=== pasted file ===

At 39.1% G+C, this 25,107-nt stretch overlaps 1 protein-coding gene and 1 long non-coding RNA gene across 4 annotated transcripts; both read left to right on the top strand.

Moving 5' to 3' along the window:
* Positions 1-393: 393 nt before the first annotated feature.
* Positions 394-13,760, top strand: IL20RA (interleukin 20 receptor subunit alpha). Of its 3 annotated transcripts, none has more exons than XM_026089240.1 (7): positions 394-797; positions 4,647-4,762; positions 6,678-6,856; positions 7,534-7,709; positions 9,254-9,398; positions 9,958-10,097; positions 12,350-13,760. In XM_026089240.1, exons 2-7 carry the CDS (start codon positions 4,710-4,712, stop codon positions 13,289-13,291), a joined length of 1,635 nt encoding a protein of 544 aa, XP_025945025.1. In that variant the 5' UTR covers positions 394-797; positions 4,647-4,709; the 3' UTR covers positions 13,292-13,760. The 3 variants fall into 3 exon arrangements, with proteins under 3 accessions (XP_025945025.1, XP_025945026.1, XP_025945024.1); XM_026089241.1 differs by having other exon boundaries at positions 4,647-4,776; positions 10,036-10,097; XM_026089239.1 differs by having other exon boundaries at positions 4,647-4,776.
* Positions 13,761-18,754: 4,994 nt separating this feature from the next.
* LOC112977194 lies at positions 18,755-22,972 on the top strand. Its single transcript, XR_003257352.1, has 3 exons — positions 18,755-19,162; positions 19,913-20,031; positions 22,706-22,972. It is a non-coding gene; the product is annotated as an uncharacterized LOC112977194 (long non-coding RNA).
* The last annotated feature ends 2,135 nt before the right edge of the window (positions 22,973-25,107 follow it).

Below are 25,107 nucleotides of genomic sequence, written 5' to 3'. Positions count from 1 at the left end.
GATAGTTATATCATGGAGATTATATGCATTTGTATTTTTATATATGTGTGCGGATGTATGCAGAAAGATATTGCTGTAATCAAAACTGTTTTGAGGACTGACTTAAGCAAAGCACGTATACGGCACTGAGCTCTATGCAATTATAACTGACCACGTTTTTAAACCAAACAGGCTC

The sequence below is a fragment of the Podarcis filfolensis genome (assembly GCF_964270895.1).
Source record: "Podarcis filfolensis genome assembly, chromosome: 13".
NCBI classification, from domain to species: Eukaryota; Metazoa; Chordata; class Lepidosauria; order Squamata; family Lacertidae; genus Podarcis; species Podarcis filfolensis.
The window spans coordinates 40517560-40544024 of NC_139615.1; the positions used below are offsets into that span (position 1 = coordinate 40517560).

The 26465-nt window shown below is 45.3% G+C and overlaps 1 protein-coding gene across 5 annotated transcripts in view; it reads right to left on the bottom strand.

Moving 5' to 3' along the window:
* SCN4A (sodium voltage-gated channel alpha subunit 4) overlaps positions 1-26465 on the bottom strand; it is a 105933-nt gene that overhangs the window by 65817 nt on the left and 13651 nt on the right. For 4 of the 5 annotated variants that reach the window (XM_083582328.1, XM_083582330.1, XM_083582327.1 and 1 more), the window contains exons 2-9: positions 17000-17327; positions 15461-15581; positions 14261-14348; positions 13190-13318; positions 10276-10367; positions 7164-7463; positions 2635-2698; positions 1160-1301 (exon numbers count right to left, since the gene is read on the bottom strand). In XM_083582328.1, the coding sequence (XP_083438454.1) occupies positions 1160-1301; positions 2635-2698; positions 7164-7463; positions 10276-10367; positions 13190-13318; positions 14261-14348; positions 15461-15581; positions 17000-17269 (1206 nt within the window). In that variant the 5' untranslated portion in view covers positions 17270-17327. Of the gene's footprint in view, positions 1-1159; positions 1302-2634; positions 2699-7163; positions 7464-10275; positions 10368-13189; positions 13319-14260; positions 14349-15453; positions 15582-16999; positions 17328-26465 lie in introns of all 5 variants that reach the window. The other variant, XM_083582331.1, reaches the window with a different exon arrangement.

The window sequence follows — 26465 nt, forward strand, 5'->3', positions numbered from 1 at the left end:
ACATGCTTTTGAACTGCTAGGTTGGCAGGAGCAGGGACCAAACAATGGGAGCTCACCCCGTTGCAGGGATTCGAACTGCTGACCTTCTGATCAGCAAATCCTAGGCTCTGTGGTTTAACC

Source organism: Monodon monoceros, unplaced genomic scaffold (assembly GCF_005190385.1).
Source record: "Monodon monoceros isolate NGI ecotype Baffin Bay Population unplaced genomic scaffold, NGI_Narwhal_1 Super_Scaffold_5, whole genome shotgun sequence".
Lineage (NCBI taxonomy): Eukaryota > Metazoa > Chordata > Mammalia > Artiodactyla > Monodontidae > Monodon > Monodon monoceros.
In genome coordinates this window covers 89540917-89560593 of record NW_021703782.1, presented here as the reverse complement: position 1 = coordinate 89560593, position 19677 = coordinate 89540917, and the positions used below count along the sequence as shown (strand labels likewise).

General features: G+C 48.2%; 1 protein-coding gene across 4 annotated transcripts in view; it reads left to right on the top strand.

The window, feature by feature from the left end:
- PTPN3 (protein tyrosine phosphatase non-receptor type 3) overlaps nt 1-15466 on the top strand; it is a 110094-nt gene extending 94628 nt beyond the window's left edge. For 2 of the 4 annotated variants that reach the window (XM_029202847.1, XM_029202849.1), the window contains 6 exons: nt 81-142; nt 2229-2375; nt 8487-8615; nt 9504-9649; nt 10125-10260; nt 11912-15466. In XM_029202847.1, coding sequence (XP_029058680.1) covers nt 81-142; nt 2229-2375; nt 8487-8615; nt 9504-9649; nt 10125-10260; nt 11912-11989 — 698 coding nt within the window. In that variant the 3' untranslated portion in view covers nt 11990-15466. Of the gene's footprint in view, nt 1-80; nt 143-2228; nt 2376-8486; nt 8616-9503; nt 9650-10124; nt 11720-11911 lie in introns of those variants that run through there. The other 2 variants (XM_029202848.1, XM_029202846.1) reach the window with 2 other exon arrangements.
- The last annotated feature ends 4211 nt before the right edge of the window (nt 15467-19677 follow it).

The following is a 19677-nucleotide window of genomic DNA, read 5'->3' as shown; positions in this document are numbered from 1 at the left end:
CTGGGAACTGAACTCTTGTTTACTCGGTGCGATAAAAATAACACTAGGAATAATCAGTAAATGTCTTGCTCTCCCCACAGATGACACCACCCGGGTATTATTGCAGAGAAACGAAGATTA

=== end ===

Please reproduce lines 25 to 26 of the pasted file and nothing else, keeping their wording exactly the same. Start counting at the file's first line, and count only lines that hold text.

- PTPN3 (protein tyrosine phosphatase non-receptor type 3) overlaps nt 1-15466 on the top strand; it is a 110094-nt gene extending 94628 nt beyond the window's left edge. For 2 of the 4 annotated variants that reach the window (XM_029202847.1, XM_029202849.1), the window contains 6 exons: nt 81-142; nt 2229-2375; nt 8487-8615; nt 9504-9649; nt 10125-10260; nt 11912-15466. In XM_029202847.1, coding sequence (XP_029058680.1) covers nt 81-142; nt 2229-2375; nt 8487-8615; nt 9504-9649; nt 10125-10260; nt 11912-11989 — 698 coding nt within the window. In that variant the 3' untranslated portion in view covers nt 11990-15466. Of the gene's footprint in view, nt 1-80; nt 143-2228; nt 2376-8486; nt 8616-9503; nt 9650-10124; nt 11720-11911 lie in introns of those variants that run through there. The other 2 variants (XM_029202848.1, XM_029202846.1) reach the window with 2 other exon arrangements.
- The last annotated feature ends 4211 nt before the right edge of the window (nt 15467-19677 follow it).